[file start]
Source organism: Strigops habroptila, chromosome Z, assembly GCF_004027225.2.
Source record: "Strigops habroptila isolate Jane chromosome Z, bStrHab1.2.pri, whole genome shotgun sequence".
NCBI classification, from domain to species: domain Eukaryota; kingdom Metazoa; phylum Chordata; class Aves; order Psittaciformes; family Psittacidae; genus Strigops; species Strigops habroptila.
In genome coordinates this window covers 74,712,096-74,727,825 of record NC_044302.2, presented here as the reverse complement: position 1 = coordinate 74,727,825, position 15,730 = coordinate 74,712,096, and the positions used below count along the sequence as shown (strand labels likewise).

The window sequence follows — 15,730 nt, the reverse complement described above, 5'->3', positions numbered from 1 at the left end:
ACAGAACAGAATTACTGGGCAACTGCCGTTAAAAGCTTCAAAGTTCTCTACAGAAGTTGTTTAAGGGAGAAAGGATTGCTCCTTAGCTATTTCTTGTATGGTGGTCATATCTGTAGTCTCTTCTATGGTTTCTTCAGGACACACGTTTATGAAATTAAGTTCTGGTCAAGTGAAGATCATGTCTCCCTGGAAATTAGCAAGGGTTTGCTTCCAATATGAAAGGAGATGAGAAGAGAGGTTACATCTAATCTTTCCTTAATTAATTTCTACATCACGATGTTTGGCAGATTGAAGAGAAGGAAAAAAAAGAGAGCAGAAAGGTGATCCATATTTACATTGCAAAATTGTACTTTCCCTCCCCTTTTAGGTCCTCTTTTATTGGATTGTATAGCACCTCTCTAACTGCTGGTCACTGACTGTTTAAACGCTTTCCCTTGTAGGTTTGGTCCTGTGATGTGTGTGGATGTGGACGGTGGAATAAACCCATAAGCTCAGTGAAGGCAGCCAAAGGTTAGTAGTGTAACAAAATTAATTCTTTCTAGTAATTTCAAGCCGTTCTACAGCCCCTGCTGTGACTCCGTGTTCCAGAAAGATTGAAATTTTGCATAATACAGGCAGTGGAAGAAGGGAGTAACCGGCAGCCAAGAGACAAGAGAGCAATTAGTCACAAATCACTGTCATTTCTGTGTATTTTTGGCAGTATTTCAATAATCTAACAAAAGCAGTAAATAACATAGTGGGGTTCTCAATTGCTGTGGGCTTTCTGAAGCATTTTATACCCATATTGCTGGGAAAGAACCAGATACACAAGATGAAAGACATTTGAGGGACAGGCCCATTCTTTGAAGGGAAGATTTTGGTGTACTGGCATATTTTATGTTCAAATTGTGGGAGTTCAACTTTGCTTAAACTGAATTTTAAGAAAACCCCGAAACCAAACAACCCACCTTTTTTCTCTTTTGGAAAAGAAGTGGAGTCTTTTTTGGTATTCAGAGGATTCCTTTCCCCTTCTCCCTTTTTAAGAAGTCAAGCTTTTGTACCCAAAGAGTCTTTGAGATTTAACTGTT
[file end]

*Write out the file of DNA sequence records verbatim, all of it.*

Source organism: Strigops habroptila, chromosome Z, assembly GCF_004027225.2.
Source record: "Strigops habroptila isolate Jane chromosome Z, bStrHab1.2.pri, whole genome shotgun sequence".
NCBI classification, from domain to species: domain Eukaryota; kingdom Metazoa; phylum Chordata; class Aves; order Psittaciformes; family Psittacidae; genus Strigops; species Strigops habroptila.
In genome coordinates this window covers 74,712,096-74,727,825 of record NC_044302.2, presented here as the reverse complement: position 1 = coordinate 74,727,825, position 15,730 = coordinate 74,712,096, and the positions used below count along the sequence as shown (strand labels likewise).

The window sequence follows — 15,730 nt, the reverse complement described above, 5'->3', positions numbered from 1 at the left end:
ACAGAACAGAATTACTGGGCAACTGCCGTTAAAAGCTTCAAAGTTCTCTACAGAAGTTGTTTAAGGGAGAAAGGATTGCTCCTTAGCTATTTCTTGTATGGTGGTCATATCTGTAGTCTCTTCTATGGTTTCTTCAGGACACACGTTTATGAAATTAAGTTCTGGTCAAGTGAAGATCATGTCTCCCTGGAAATTAGCAAGGGTTTGCTTCCAATATGAAAGGAGATGAGAAGAGAGGTTACATCTAATCTTTCCTTAATTAATTTCTACATCACGATGTTTGGCAGATTGAAGAGAAGGAAAAAAAAGAGAGCAGAAAGGTGATCCATATTTACATTGCAAAATTGTACTTTCCCTCCCCTTTTAGGTCCTCTTTTATTGGATTGTATAGCACCTCTCTAACTGCTGGTCACTGACTGTTTAAACGCTTTCCCTTGTAGGTTTGGTCCTGTGATGTGTGTGGATGTGGACGGTGGAATAAACCCATAAGCTCAGTGAAGGCAGCCAAAGGTTAGTAGTGTAACAAAATTAATTCTTTCTAGTAATTTCAAGCCGTTCTACAGCCCCTGCTGTGACTCCGTGTTCCAGAAAGATTGAAATTTTGCATAATACAGGCAGTGGAAGAAGGGAGTAACCGGCAGCCAAGAGACAAGAGAGCAATTAGTCACAAATCACTGTCATTTCTGTGTATTTTTGGCAGTATTTCAATAATCTAACAAAAGCAGTAAATAACATAGTGGGGTTCTCAATTGCTGTGGGCTTTCTGAAGCATTTTATACCCATATTGCTGGGAAAGAACCAGATACACAAGATGAAAGACATTTGAGGGACAGGCCCATTCTTTGAAGGGAAGATTTTGGTGTACTGGCATATTTTATGTTCAAATTGTGGGAGTTCAACTTTGCTTAAACTGAATTTTAAGAAAACCCCGAAACCAAACAACCCACCTTTTTTCTCTTTTGGAAAAGAAGTGGAGTCTTTTTTGGTATTCAGAGGATTCCTTTCCCCTTCTCCCTTTTTAAGAAGTCAAGCTTTTGTACCCAAAGAGTCTTTGAGATTTAACTGTT